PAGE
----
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Damage for riding with no muffler?

Discussion in 'Technical and Troubleshooting Torque' started by tonee, Jan 3, 2012.

  1. I want to be a douche and ride around with the pipes off on the VFR just because it sounds like a mad V8 without the pipes.

    I've heard something about the back pressure and so forth which is not good. However the catalytic converter isn't inside the muffler so would that still produce sufficient back pressure?

    Don't flame me on my ignorance yet, just want to learn before I do anything stupid...well to the engine at least.
  2. Don't make a habit of it.
    A small ride will not do much at all except annoy everyone around you.
  3. Complex question - simple answer. Smee's right.

    Open pipes won't hurt a properly tuned engine. If you knew you were going to run it in that state long term - like maybe you were building a race motor - you might change the cam timing slightly to take more or less advantage from the pressure pulses and the overlap, so as to avoid sucking heaps of unburnt mixture straight through the chamber without burning it. That's bad for emissions and for fuel economy and efficiency. But even in the medium term, it wouldn't do a whole lot of damage. It might make the motor more likely to throw flames and stuff out the pipe, as you sometimes see in V8 supercars for this (these) very reasons.

    If your curiosity provoked you to go the extra step and remove the pipes altogether - at the cylinder head - you'd notice two things. The noise level is high enough to cause pain and serious hearing loss very quickly. Large industrialised nations will declare war on you in minutes, not hours, and you could well burn your exhaust valves out quite quickly. An open pipe is not the same as no pipe. With no pipe, fresh oxygen can get back at the valve and port while hot gasses are coming out, re-igniting and re-energising the combustion process and adding greatly to the heat on the exhaust valve and port. Oddly enough, a similar thing can happen with a fairly small leak in the header or the manifold - head gasket. (Yes, cars have those, but bikes do have a collar that holds the pipe on, retained by studs or sometimes springs.) If that joint leaks, you'll hear a sound like a lose tappet or valve clearance, but it will come and go in proportion to throttle position. If you get a crack in the header, or that joint leaks, fix it.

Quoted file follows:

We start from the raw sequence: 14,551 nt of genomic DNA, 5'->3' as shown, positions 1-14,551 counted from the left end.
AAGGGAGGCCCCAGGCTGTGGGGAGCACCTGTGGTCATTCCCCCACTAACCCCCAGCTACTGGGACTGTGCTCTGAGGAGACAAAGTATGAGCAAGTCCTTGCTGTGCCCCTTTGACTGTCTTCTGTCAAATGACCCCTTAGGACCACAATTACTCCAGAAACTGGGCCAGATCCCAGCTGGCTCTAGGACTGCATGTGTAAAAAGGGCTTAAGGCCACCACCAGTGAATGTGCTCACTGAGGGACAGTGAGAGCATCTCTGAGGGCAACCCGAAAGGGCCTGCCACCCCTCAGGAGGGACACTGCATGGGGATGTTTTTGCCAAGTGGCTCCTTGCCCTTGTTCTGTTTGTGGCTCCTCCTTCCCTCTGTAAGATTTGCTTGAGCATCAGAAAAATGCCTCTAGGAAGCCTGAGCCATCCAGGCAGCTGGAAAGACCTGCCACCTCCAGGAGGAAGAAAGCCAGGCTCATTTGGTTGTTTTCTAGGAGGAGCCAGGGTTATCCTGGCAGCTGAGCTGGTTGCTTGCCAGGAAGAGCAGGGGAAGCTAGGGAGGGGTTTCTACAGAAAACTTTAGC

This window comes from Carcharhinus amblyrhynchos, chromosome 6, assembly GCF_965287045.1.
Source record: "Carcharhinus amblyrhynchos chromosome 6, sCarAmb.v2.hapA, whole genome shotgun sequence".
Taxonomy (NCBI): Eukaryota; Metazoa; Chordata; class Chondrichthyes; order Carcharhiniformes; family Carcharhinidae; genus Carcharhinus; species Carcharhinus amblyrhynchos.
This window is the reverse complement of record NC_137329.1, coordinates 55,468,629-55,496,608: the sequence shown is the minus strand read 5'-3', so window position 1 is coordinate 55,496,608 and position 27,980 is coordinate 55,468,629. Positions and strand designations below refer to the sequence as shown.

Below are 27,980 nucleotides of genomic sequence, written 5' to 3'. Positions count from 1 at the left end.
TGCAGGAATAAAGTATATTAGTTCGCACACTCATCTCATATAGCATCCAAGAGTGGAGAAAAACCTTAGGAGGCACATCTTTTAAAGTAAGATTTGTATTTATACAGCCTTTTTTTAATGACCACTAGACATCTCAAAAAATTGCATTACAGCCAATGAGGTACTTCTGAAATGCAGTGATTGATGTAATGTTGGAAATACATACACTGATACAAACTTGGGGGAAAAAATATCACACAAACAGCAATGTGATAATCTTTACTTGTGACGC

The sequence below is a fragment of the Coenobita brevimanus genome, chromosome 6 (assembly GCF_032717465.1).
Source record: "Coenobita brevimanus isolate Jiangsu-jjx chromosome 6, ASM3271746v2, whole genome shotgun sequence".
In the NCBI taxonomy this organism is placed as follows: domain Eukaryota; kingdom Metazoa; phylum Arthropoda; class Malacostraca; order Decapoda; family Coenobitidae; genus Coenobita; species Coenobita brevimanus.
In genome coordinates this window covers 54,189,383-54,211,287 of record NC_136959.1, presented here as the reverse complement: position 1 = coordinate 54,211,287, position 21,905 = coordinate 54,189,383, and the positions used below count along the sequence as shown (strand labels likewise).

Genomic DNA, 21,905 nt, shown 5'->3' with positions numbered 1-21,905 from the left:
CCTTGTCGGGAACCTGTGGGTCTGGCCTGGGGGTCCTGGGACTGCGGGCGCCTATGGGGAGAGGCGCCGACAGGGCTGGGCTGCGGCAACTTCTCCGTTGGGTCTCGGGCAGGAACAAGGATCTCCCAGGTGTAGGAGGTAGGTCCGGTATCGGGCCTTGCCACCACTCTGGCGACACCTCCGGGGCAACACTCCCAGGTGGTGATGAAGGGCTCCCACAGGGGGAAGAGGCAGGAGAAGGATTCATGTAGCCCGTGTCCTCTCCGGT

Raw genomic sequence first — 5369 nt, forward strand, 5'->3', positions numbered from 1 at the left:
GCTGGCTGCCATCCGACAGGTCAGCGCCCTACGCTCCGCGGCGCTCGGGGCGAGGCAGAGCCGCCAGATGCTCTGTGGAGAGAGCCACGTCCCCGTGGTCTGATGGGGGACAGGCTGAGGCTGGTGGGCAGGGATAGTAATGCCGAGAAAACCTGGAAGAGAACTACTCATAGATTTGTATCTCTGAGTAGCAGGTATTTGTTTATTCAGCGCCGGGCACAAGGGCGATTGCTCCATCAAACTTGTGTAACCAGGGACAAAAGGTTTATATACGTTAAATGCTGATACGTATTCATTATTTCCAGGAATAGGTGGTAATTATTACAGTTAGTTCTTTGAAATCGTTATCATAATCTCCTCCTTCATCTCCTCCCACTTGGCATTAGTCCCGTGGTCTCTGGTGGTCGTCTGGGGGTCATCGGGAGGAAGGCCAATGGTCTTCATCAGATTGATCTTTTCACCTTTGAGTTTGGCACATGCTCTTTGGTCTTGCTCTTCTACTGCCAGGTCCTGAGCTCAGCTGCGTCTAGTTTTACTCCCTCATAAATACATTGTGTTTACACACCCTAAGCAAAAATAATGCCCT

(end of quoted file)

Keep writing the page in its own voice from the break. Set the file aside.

Check out the header stubs on a Spitfire or Hurricane - or anything else Merlin powered. From memory, those are about 6 inches from exhaust valve to exit. Any shorter than that and the valves burned. Sodium filled valves with screw in phosphor-bronze sintered metal guides, some of the trickest materials technology in the world when they were developed in the mid 1930s.
    • Like Like x 1
  4. Thanks for the thorough answer kneedragon.

    I just wanted to ride to my mates house without it on, so I guess that'd just give me a slight drop in power and fuel efficiency.
  5. ... probably offset by the weight reduction. It'll draw you to the attention of every officious person within earshot, though. And it will expand the radius of earshot quite a bit.
  6. and don't forget the risk of any police officer within hearing distance defecting your bike upon hearing it.
  7. Do it. Everyone should do it at least once.
  8. You may find that you have a huuuugge mid-range flat spot. Depends on whether your EFI can cope with the change or not. Carbed engines will certainly lose performance.
  9. post video this shall be good
  10. Had to read that twice, thought you said 'defecating on your bike'...
  11. Do it and go for a ride up and down Maroondah Highway in Ringwood at 5am.. I heard that they REALLY love it down there...
  12. #12 tonee, Jan 4, 2012
    Last edited by a moderator: Jul 13, 2015
  13. deleted
  14. Do it. While not sounding as good as the Viffer in that vid I'm lead to believe the CB400 sounds decent de-piped also ;)